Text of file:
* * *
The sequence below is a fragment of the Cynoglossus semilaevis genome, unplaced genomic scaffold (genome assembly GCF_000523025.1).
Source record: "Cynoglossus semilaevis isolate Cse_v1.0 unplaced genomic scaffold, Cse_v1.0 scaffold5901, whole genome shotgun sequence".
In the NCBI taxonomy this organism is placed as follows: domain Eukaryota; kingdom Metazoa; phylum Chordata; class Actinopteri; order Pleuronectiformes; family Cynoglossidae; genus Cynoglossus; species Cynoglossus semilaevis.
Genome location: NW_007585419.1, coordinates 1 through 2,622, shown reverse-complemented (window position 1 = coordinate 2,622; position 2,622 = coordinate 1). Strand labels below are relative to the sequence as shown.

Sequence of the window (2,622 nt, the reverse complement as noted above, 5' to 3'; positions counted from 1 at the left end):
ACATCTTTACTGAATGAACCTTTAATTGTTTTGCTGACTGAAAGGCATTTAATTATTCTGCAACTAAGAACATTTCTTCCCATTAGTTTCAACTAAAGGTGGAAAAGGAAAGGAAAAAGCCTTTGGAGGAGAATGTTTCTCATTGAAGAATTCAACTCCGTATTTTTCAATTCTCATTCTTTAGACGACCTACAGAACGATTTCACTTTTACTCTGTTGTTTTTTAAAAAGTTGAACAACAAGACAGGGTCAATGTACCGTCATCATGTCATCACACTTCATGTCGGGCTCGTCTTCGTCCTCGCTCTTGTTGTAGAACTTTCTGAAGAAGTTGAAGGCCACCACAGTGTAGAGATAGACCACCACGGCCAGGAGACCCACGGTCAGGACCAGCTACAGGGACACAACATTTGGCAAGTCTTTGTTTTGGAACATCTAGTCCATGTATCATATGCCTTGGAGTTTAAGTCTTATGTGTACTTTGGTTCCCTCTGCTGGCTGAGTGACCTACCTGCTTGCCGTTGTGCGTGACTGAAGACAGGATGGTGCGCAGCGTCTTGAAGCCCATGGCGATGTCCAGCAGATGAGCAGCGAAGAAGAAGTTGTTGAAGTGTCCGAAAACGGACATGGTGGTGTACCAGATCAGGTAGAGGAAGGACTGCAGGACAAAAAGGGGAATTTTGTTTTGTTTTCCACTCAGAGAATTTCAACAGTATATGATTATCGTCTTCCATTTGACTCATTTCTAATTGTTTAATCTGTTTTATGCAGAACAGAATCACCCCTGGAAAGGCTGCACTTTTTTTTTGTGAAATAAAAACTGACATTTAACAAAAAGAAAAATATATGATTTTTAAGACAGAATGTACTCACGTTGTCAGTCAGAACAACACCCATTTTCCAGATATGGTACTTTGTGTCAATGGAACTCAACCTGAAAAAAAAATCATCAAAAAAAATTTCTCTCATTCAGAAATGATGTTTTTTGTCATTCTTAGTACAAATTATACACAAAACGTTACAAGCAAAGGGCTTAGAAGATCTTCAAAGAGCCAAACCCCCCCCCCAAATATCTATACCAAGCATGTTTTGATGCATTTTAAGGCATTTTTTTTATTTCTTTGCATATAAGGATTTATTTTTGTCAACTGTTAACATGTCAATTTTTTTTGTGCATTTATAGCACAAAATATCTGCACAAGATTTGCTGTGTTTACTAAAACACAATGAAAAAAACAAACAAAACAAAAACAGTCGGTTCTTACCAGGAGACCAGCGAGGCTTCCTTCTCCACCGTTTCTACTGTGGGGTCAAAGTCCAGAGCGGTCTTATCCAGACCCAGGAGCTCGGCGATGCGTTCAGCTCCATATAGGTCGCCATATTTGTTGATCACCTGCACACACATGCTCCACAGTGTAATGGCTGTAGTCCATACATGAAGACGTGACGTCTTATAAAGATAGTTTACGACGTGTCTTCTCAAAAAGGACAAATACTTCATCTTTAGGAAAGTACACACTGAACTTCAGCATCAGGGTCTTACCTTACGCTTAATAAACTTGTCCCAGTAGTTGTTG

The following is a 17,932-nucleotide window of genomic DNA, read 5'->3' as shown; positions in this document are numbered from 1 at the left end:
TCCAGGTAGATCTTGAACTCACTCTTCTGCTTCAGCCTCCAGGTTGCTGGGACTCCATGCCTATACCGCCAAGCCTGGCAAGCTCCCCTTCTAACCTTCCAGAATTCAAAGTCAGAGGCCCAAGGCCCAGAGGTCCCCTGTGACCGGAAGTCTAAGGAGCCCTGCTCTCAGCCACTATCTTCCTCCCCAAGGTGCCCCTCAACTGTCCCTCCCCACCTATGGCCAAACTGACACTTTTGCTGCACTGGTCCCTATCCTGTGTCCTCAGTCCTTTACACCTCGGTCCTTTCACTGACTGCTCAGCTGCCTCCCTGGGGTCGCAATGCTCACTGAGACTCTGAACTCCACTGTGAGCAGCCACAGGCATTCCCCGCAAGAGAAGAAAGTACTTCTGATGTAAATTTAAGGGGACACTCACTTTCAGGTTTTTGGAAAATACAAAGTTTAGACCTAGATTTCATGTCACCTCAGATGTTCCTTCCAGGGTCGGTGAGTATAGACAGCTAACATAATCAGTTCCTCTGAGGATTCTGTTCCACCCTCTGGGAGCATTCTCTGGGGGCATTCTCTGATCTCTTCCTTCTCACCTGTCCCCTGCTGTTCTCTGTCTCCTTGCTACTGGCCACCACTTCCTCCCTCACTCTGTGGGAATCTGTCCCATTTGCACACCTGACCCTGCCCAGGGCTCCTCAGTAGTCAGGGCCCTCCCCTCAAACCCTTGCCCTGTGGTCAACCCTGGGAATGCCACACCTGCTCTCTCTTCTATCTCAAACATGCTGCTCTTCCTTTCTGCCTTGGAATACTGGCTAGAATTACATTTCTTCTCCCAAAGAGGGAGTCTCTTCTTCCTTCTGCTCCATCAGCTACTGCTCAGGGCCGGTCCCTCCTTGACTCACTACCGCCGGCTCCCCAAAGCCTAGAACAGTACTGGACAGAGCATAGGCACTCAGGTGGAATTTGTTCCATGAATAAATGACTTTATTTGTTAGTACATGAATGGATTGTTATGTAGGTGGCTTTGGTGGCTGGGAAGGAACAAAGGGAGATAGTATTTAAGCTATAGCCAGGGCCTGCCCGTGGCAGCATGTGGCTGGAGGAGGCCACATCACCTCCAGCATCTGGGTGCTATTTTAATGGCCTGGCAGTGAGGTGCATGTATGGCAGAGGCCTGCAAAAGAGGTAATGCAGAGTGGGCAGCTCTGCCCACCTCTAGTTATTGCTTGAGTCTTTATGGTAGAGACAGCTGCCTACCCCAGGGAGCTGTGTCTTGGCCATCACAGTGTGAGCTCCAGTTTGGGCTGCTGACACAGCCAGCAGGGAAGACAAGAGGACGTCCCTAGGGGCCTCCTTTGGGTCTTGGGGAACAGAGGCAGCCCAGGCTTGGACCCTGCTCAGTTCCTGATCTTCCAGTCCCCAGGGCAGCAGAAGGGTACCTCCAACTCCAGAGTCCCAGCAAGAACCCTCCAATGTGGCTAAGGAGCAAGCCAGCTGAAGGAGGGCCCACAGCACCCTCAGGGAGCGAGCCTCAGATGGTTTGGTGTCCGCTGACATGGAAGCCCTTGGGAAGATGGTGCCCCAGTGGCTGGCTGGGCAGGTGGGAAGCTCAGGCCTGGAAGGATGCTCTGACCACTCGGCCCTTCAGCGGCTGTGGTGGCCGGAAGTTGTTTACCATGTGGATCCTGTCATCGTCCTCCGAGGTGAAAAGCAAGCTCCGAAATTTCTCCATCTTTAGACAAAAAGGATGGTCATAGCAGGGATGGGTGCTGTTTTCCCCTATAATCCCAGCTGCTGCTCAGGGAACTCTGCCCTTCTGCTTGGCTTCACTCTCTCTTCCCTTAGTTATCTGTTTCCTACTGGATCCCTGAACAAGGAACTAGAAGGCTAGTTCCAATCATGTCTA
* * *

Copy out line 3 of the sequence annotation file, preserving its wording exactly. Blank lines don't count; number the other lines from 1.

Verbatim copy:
In the NCBI taxonomy this organism is placed as follows: domain Eukaryota; kingdom Metazoa; phylum Chordata; class Actinopteri; order Pleuronectiformes; family Cynoglossidae; genus Cynoglossus; species Cynoglossus semilaevis.